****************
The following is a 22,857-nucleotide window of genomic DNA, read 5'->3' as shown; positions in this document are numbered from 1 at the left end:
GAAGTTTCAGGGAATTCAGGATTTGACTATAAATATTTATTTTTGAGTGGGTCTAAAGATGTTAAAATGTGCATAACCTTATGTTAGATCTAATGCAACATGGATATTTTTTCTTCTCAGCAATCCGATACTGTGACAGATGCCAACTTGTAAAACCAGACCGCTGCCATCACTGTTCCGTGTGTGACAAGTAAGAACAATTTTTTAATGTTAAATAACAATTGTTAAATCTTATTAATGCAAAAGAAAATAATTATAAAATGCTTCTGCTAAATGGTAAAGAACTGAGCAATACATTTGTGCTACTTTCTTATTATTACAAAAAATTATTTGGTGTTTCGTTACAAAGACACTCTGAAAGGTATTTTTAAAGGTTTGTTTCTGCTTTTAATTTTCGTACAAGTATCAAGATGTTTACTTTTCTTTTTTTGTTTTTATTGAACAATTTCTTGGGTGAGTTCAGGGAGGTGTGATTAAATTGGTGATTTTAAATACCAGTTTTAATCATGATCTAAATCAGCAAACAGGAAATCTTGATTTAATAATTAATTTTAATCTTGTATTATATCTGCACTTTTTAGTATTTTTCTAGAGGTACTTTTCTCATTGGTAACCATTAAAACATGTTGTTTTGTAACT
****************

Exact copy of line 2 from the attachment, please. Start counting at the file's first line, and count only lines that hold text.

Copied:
GAAGTTTCAGGGAATTCAGGATTTGACTATAAATATTTATTTTTGAGTGGGTCTAAAGATGTTAAAATGTGCATAACCTTATGTTAGATCTAATGCAACATGGATATTTTTTCTTCTCAGCAATCCGATACTGTGACAGATGCCAACTTGTAAAACCAGACCGCTGCCATCACTGTTCCGTGTGTGACAAGTAAGAACAATTTTTTAATGTTAAATAACAATTGTTAAATCTTATTAATGCAAAAGAAAATAATTATAAAATGCTTCTGCTAAATGGTAAAGAACTGAGCAATACATTTGTGCTACTTTCTTATTATTACAAAAAATTATTTGGTGTTTCGTTACAAAGACACTCTGAAAGGTATTTTTAAAGGTTTGTTTCTGCTTTTAATTTTCGTACAAGTATCAAGATGTTTACTTTTCTTTTTTTGTTTTTATTGAACAATTTCTTGGGTGAGTTCAGGGAGGTGTGATTAAATTGGTGATTTTAAATACCAGTTTTAATCATGATCTAAATCAGCAAACAGGAAATCTTGATTTAATAATTAATTTTAATCTTGTATTATATCTGCACTTTTTAGTATTTTTCTAGAGGTACTTTTCTCATTGGTAACCATTAAAACATGTTGTTTTGTAACT